Reflections

In “How to Change Your Mind,” Michael Pollan Explores Resurgence of Psychedelic Medicine

By Ellen Kanner, Contributing Writer

After decades on the margins of both polite society and medical research, psychotropic compounds such as psilocybin, LSD, MDMA, and the like, are once again the focus of serious clinical investigation as potential therapies for a host of psychological and neurological conditions. In his newest book, How to Change Your Mind, popular author explores the resurgence of psychedelic medicine without bias, agenda, or pretense.

How Bias and Stigma Undermine Healthcare

By Dennis Rosen, MD | Contributing Writer

Anthropologist Janelle Taylor got it right when she observed that, “Physicians’ medical knowledge is no less cultural for being real, just as patients’ lived experiences and perspectives are no less real for being cultural.”

More than ten years on, her essay, Confronting ‘Culture’ in Medicine’s ‘Culture of No Culture’ (Acad. Med. 2003;78:555–559), remains one of the most penetrating analyses of one of healthcare’s most challenging issues: practitioner bias and how it affects patient outcomes.

Remembering Lee Lipsenthal

By Erik Goldman

The holistic/integrative medical community lost one of its leading lights, with the passing of Dr. Lee Lipsenthal on Sept. 20 at the age of 54. Clinician, pioneer, educator, agitator, rock & roller…..Lee was a loving and beloved man whose passion to help others, whose love of life, whose venturesome spirit touched and transformed many peoples’ lives. A dedicated husband, father and friend, Lee spent decades teaching all those around him how to live with vigor. In his passing, he’s taught us how to die with grace.

Crisis & Creation: Ten Years on the Road to Healthier Healthcare

By Erik Goldman - Vol. 11, No. 3. , 2010

Holistic Primary Care’s tenth anniversary offers a special opportunity to look back on the trials and triumphs in holistic medicine over the last decade. We’ve asked leaders in the field to share their thoughts on the  trends, achievements and setbacks that shaped the decade. Their insights are as inspiring, provocative and transformative as holistic medicine itself.

Open Mind & Open Heart Are Essential in Caring for People with Cancer

By Janet Gulland | Contributing Writer - Vol. 11, No. 3. , 2010

Primary care doctors have a vital role to play in helping patients with cancer, even if they are not directly involved in treatment of the cancer itself. The key, says Dr. Isaac Eliaz, is for doctors to confront their own mortality and become comfortable with the reality of impermanence.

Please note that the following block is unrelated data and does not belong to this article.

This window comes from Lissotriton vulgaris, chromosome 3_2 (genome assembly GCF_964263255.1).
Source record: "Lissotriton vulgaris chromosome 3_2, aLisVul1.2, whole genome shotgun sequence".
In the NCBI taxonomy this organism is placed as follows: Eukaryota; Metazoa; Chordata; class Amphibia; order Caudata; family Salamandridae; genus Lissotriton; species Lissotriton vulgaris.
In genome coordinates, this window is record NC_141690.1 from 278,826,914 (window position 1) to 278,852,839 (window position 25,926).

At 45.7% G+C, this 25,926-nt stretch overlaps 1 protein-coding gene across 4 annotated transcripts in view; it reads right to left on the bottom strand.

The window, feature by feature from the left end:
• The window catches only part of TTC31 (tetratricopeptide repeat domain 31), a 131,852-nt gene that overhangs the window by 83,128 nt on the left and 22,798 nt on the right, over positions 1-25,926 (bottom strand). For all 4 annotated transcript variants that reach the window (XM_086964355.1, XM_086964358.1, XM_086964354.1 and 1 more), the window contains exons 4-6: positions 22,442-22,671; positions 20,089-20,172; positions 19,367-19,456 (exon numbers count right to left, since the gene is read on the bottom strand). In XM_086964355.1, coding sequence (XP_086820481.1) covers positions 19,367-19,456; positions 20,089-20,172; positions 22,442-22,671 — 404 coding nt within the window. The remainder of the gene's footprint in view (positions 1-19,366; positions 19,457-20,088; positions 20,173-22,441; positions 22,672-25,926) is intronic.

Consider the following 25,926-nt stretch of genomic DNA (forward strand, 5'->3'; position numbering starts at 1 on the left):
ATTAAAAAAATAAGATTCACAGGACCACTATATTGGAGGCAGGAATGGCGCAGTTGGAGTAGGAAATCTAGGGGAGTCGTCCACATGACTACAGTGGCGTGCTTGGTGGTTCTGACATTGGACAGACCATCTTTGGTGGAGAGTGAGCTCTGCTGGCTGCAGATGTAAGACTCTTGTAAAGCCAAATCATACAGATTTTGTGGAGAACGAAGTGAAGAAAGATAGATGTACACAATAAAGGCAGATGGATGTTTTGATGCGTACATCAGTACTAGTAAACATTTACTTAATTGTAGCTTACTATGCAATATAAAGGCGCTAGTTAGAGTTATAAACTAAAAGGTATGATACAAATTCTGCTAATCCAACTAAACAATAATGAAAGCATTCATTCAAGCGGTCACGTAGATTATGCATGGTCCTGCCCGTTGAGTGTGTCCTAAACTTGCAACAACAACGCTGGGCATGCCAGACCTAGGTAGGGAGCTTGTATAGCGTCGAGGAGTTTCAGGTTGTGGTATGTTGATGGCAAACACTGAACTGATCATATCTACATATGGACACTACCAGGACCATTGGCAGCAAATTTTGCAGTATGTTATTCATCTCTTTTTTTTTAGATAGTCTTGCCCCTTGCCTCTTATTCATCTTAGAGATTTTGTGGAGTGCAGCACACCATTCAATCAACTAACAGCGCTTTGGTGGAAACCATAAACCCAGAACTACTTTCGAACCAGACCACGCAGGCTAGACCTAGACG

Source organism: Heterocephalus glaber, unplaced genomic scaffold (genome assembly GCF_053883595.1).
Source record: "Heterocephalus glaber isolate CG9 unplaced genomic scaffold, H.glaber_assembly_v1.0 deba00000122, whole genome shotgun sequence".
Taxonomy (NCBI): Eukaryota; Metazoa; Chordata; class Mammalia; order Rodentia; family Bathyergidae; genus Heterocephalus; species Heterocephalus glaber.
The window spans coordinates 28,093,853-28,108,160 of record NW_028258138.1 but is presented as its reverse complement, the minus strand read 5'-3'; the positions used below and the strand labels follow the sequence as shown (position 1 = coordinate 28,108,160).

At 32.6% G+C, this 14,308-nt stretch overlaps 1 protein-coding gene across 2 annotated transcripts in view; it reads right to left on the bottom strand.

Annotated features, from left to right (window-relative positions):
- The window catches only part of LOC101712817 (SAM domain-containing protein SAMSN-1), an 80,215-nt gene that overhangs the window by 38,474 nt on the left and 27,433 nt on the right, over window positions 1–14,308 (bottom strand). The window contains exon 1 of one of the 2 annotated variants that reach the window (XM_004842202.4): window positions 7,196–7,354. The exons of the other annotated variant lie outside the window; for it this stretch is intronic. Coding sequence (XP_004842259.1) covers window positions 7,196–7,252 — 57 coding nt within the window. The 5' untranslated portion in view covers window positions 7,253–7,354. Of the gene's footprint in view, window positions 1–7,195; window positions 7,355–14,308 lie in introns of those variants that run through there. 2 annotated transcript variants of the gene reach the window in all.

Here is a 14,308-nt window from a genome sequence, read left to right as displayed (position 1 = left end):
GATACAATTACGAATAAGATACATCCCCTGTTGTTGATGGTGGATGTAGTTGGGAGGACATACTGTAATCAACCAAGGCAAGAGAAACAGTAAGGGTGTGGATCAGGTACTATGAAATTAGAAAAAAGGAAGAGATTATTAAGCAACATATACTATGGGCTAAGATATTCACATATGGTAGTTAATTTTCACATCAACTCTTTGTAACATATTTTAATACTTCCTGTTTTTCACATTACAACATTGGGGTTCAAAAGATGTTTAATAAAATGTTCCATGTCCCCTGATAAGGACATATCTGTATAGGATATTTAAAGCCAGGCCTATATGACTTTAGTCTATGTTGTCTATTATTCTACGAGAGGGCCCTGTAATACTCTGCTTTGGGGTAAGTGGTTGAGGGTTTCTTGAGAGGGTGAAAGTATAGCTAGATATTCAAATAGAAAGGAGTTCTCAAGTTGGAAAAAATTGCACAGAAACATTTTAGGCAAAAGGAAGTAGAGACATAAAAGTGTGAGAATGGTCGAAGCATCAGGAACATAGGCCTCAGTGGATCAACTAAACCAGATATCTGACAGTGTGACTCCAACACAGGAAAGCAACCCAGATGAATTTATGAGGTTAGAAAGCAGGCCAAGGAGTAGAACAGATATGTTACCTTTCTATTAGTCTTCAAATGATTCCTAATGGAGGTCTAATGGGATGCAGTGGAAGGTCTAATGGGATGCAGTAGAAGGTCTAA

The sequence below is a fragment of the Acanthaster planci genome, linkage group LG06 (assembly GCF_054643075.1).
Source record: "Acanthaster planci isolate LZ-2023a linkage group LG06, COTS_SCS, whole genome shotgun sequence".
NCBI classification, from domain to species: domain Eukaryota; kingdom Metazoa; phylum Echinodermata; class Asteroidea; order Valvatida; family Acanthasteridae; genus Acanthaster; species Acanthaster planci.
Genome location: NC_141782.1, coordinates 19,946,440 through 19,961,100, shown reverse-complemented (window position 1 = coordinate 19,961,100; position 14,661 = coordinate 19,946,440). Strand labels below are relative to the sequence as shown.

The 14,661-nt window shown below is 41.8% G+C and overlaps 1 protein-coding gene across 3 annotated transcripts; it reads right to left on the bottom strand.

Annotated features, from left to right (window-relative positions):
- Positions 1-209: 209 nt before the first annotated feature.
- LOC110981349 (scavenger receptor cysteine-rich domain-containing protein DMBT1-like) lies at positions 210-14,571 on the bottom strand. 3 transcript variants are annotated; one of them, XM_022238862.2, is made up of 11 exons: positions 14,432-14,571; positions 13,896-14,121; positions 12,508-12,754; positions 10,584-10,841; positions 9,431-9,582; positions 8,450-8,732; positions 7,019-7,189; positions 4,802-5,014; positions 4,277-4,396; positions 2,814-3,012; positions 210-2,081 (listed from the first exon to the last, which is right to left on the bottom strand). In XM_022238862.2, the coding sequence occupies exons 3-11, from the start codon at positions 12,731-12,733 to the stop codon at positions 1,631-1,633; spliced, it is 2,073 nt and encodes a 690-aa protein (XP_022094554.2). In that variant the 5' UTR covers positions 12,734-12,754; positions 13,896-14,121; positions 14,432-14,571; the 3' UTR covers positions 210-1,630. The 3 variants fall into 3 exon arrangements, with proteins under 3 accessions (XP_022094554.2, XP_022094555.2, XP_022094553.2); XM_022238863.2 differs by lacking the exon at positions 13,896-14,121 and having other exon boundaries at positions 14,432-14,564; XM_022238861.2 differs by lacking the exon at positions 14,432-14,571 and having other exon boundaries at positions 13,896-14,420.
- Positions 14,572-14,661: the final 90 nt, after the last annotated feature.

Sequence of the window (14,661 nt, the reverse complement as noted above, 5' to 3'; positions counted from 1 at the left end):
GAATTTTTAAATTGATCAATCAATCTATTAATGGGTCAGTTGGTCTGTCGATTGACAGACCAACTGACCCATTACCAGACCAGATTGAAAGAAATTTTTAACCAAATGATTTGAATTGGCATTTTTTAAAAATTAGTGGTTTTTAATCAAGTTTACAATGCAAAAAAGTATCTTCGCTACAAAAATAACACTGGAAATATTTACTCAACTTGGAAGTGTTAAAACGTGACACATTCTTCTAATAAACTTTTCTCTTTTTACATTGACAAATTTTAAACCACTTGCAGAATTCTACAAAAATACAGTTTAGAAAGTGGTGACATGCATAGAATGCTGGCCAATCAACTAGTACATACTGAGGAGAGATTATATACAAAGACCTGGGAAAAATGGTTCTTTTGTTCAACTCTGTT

Ten Years After: Reflecting on Holistic Primary Care’s First Decade

By Erik L. Goldman - Vol. 11, No. 3. , 2010

Holistic Primary Care was born ten years ago, with a simple mission: to build an information bridge between the medical mainstream and the holistic disciplines and to foster a more health-centric approach to health care. A LOT has happened since that first issue rolled off the presses!

 

The Swine Flu Mirror

By Erik L. Goldman | Editor-in-Chief - Vol. 10, No. 4. , 2009

What’s really interesting about H1N1 is the way it seems to mirror back to people what they fear most and trust least. Our individual reactions and responses to this bug tell us more about our human nature, than the nature of the virus or its potential health consequences.

Neuroacoustics: The Healing Power of Sound

By Erik L. Goldman | Editor-in-Chief - Vol. 5, No. 3. , 2004

The experience of sound is at the very core of human consciousness, and it can be a powerful tool for healing. For the last two decades, Dr. Jeffrey Thompson has dedicated himself to developing new ways to work with sound vibrations to treat depression, fatigue, cardiovascular disease, and other stress related problems.

“Bad Cholesterol”: Good Marketing, But Is It Good Medicine?

By Cleaves M. Bennett, MD | Contributing Writer - Vol. 8, No. 3. , 2007

The cholesterol model of heart disease, which labels LDL as “bad” and HDL as “good,” has certainly helped drug companies sell a lot of statin medications. But has it really reduced the impact of obesity, heart disease and diabetes in this country? “Not really,” says Dr. Cleaves Bennett, one of the nation’s leading experts on hypertension, kidney disease and preventive medicine.

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Terma Foundation: Saving Lives in Tibet’s Far Reaches

By Erik L. Goldman | Editor-in-Chief

Internist Nancy Harris, MD, has learned a lot over her 15 years of providing holistic primary care services in remote regions of Tibet. Among the lessons, the power of nutrition to transform lives, and the power of human dignity to transcend adversity.

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